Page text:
Another reason for the lack of NRPS shows in late 1969-early 70 may have related to Lenny Hart's embezzlement. It is clear from Sam Cutler's autobiography (You Can't Always Get What You Want - highly recommended if you haven't read it) that the Dead developed a strategy to tour as much as they could during this interval, both to raise capital and to build markets, notably on the eastern seaboard. Thus the time Garcia would have had for extracurricular activities, including the NRPS, was probably limited.

    Finally, I was fortunate enough to go to two of the 2/70 Fillmore West shows (2/5 and the first part of 2/8), and Garcia's pedal steel was onstage all weekend, and he clearly played it after I left on the 8th. However, I am dubious that the NRPS played any entire sets that weekend, although 2/7 remains the most mysterious of the weekend's shows. If there is a Dawson performance of Together Again from that show, it is news to me - it's not on the circulating SB or AUD.

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  5. Amazing comments as always ... thanks!

    Corry, can you please elaborate on conflict-avoidance re Kreutzmann? I have a sense of the Saunders story, agree that the sub-text of the way Hunter talks about NRPS is that he probably felt a little cast aside, but don't know any Kreutzmann angle on this.

    Your theory about the pause to get Torbert in is fascinating and strikes me as plausible.

    Michael, I had forgotten about the pedal steel in the GD sets at these shows. That is interesting.

    Corry, I have never seen this 2/7/70 "Together Again" tape, but would like to hear it ... ;-)

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  6. Well, I will sheepishly concede that it has been a long time since I looked what was supposed to be on the February Fillmore West tapes. I do have an idea that there was a Dawson-sung version of "Together Again" but it was probably a spurious add-on.

    Nonetheless, notwithstanding my own lamitude, my general points still remain intact:

    Hunter's tale of the writing of "Friend Of The Devil" suggest that NRPS still existed, if only in the greater Kentfield Metropolitan Area

    There were no true NRPS shows prior to March 1970, even if Hunter and/or Nelson occasionally appeared in some form on stage with the Dead

    There was no true bass player, as Lesh had stepped down and Hunter and Matthews were never fully acclimatized

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  7. Somewhere, in a document that I cannot find readily on paper or online, John Kahn discusses the departure of Merl Saunders and Martin Fierro from the JGB/Legion Of Mary. He ruefully says that it had been Garcia's "turn" to tell the bad news to Merl and Martin, since it was only fair after he had been the one to break the news to Kreutzmann (of course Jerry didnt).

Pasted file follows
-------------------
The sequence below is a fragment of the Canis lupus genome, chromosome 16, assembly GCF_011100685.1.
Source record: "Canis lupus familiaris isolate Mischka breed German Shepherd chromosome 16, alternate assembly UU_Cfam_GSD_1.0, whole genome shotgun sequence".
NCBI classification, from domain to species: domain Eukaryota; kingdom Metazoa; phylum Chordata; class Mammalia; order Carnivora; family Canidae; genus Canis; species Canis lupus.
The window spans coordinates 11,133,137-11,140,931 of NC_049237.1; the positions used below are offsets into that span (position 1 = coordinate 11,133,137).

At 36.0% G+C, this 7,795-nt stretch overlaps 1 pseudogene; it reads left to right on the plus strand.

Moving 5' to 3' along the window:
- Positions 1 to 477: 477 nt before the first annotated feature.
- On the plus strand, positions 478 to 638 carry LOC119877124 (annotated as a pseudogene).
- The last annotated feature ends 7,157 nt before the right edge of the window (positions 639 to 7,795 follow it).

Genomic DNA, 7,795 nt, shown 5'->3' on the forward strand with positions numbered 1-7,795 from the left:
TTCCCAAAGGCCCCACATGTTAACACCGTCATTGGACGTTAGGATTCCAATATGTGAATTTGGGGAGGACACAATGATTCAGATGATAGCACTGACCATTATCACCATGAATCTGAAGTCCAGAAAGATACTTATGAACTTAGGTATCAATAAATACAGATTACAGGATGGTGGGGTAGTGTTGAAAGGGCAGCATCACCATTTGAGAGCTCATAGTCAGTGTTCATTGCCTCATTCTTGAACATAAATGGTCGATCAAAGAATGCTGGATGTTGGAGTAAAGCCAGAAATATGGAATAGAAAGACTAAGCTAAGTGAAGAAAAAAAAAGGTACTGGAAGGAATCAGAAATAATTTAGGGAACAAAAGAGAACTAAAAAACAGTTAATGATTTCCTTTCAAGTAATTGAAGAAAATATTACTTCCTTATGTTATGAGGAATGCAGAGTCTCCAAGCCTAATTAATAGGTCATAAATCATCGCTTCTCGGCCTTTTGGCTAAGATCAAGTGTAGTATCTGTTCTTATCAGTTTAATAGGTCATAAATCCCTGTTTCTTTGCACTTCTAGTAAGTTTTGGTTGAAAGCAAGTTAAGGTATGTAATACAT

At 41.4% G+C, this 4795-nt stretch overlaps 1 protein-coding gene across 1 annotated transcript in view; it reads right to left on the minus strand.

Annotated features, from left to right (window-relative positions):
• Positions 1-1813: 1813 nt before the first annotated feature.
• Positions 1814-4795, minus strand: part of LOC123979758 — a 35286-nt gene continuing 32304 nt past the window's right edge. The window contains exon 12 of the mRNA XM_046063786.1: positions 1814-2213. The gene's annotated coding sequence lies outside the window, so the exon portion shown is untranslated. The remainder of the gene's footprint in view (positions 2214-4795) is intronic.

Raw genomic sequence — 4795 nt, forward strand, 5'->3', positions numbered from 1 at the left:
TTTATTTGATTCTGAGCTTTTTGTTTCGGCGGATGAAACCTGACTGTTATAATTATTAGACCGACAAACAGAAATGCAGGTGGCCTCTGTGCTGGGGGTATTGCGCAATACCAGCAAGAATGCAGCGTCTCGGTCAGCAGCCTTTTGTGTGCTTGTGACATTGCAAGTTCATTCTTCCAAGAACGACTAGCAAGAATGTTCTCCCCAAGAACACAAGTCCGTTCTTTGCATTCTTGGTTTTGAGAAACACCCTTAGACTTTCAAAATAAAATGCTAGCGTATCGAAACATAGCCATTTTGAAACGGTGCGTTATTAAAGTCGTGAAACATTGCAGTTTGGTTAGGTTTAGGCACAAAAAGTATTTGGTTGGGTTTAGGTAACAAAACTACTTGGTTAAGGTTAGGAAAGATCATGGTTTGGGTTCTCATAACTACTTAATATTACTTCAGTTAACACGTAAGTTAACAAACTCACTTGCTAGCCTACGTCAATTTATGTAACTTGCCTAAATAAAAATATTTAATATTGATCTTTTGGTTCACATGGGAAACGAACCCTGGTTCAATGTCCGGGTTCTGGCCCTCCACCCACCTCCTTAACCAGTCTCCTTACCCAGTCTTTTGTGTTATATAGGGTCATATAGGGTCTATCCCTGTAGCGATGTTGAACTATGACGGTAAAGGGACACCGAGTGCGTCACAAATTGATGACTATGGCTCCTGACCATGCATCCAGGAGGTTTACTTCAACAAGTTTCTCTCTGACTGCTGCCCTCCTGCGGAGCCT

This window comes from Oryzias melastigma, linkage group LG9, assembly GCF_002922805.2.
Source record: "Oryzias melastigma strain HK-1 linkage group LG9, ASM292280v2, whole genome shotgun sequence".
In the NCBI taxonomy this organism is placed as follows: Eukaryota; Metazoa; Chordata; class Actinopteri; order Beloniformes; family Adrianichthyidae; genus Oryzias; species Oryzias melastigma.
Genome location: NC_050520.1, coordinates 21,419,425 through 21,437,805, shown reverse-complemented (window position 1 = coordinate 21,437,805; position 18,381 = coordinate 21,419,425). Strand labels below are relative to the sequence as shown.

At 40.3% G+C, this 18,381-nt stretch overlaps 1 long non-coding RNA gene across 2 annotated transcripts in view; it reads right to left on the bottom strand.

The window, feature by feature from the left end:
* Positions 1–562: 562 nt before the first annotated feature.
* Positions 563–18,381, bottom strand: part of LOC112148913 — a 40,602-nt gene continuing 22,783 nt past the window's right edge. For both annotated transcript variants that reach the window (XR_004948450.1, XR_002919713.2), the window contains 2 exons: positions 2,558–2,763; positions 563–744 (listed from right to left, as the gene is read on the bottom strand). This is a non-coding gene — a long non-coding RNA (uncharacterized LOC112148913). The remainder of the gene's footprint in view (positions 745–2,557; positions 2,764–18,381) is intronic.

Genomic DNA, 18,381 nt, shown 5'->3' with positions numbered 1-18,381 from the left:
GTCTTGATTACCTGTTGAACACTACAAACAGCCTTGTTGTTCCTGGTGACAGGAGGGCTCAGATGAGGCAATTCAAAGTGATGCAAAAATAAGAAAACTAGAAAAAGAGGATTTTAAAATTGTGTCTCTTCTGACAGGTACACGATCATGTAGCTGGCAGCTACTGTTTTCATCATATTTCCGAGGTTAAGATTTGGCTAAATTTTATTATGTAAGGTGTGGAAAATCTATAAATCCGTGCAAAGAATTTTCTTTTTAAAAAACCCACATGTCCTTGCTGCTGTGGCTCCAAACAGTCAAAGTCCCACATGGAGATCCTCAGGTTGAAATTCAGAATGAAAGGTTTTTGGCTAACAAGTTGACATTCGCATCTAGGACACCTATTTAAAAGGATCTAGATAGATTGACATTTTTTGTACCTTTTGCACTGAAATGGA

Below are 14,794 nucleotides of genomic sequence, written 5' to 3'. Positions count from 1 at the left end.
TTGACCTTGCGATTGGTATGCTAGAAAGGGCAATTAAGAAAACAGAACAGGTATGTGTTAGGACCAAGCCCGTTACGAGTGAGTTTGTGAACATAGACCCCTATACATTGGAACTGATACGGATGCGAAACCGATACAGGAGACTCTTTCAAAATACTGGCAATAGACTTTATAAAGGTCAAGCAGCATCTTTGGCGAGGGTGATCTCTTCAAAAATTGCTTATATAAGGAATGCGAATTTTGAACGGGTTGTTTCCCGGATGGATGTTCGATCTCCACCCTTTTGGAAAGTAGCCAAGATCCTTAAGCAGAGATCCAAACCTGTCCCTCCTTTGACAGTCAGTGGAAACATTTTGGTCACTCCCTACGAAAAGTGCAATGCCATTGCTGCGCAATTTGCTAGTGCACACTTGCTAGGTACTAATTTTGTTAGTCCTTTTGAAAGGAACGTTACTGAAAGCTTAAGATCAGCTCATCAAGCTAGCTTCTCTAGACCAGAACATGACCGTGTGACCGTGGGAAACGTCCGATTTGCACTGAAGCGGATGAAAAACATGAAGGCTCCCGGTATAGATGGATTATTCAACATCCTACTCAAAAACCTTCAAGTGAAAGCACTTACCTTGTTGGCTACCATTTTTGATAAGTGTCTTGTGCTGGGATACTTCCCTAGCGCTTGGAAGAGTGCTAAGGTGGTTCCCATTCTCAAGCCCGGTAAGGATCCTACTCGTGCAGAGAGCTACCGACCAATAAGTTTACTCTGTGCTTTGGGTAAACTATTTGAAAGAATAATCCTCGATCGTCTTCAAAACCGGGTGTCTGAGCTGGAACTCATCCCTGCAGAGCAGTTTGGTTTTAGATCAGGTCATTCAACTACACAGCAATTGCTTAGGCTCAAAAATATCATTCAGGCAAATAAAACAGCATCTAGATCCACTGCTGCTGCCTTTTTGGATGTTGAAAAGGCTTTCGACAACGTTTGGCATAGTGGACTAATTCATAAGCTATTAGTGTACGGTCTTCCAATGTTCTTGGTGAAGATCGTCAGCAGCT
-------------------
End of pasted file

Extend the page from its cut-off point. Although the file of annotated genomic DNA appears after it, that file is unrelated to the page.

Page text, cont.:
I took this to mean that in about 1973 or so, Kreutzmann had thought he was "replacing" Bill Vitt, when in fact there were plans to get Ron Tutt (and later Paul Humphrey). Remember also that in this period the cash that Billy K would have gotten for drumming at a Keystone gig would have been welcome.

    Since I saw Kreutzmann sit in with the JGB various times, I presume it was all water under the bridge, but it was a telling remark by Kahn (assuming I didn't completely imagine it of course).

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  8. I posted the speculation on Corry's blog that perhaps the NRPS disbanded after Nov '69, for unknown reasons; and didn't spark to life again until someone decided to bring them along on the May '70 Dead tour.
    It appears those March '70 dates are now in dispute, so that could make a full 5 months of non-performance!

    I don't find the idea that they were waiting for Torbert during the hiatus very compelling. (Were there no bass players in California?) Bob Matthews, I believe was the first NRPS bass player, for a very brief period in '69 before Lesh signed on. I think Hunter said somewhere that his rehearsal with them lasted all of 20 minutes! (Not sure when that would have been.)
    At any rate, it seems unlikely Torbert would have been brought onboard with the idea of making an album, since they didn't start recording until December '70 (and weren't even on a label until '71).

    Garcia did play pedal-steel at the 2/5 and 2/7/70 shows (while ignoring it on 2/6 and 2/8). I find the idea of an NRPS show on 2/7 pretty unlikely. (Taj Mahal and Bigfoot were the openers for those shows.) But it is possible Dawson joined them for a song, or a few, before our 2/7 tape starts.
    I think after 1/31, the Dead had the idea of going back to acoustic/pedal-steel sections in the shows, as they'd done in summer '69, but weren't yet sure of the format. The pedal steel bit the dust pretty quickly, but by the Fillmore East shows they introduced the mid-show acoustic interlude.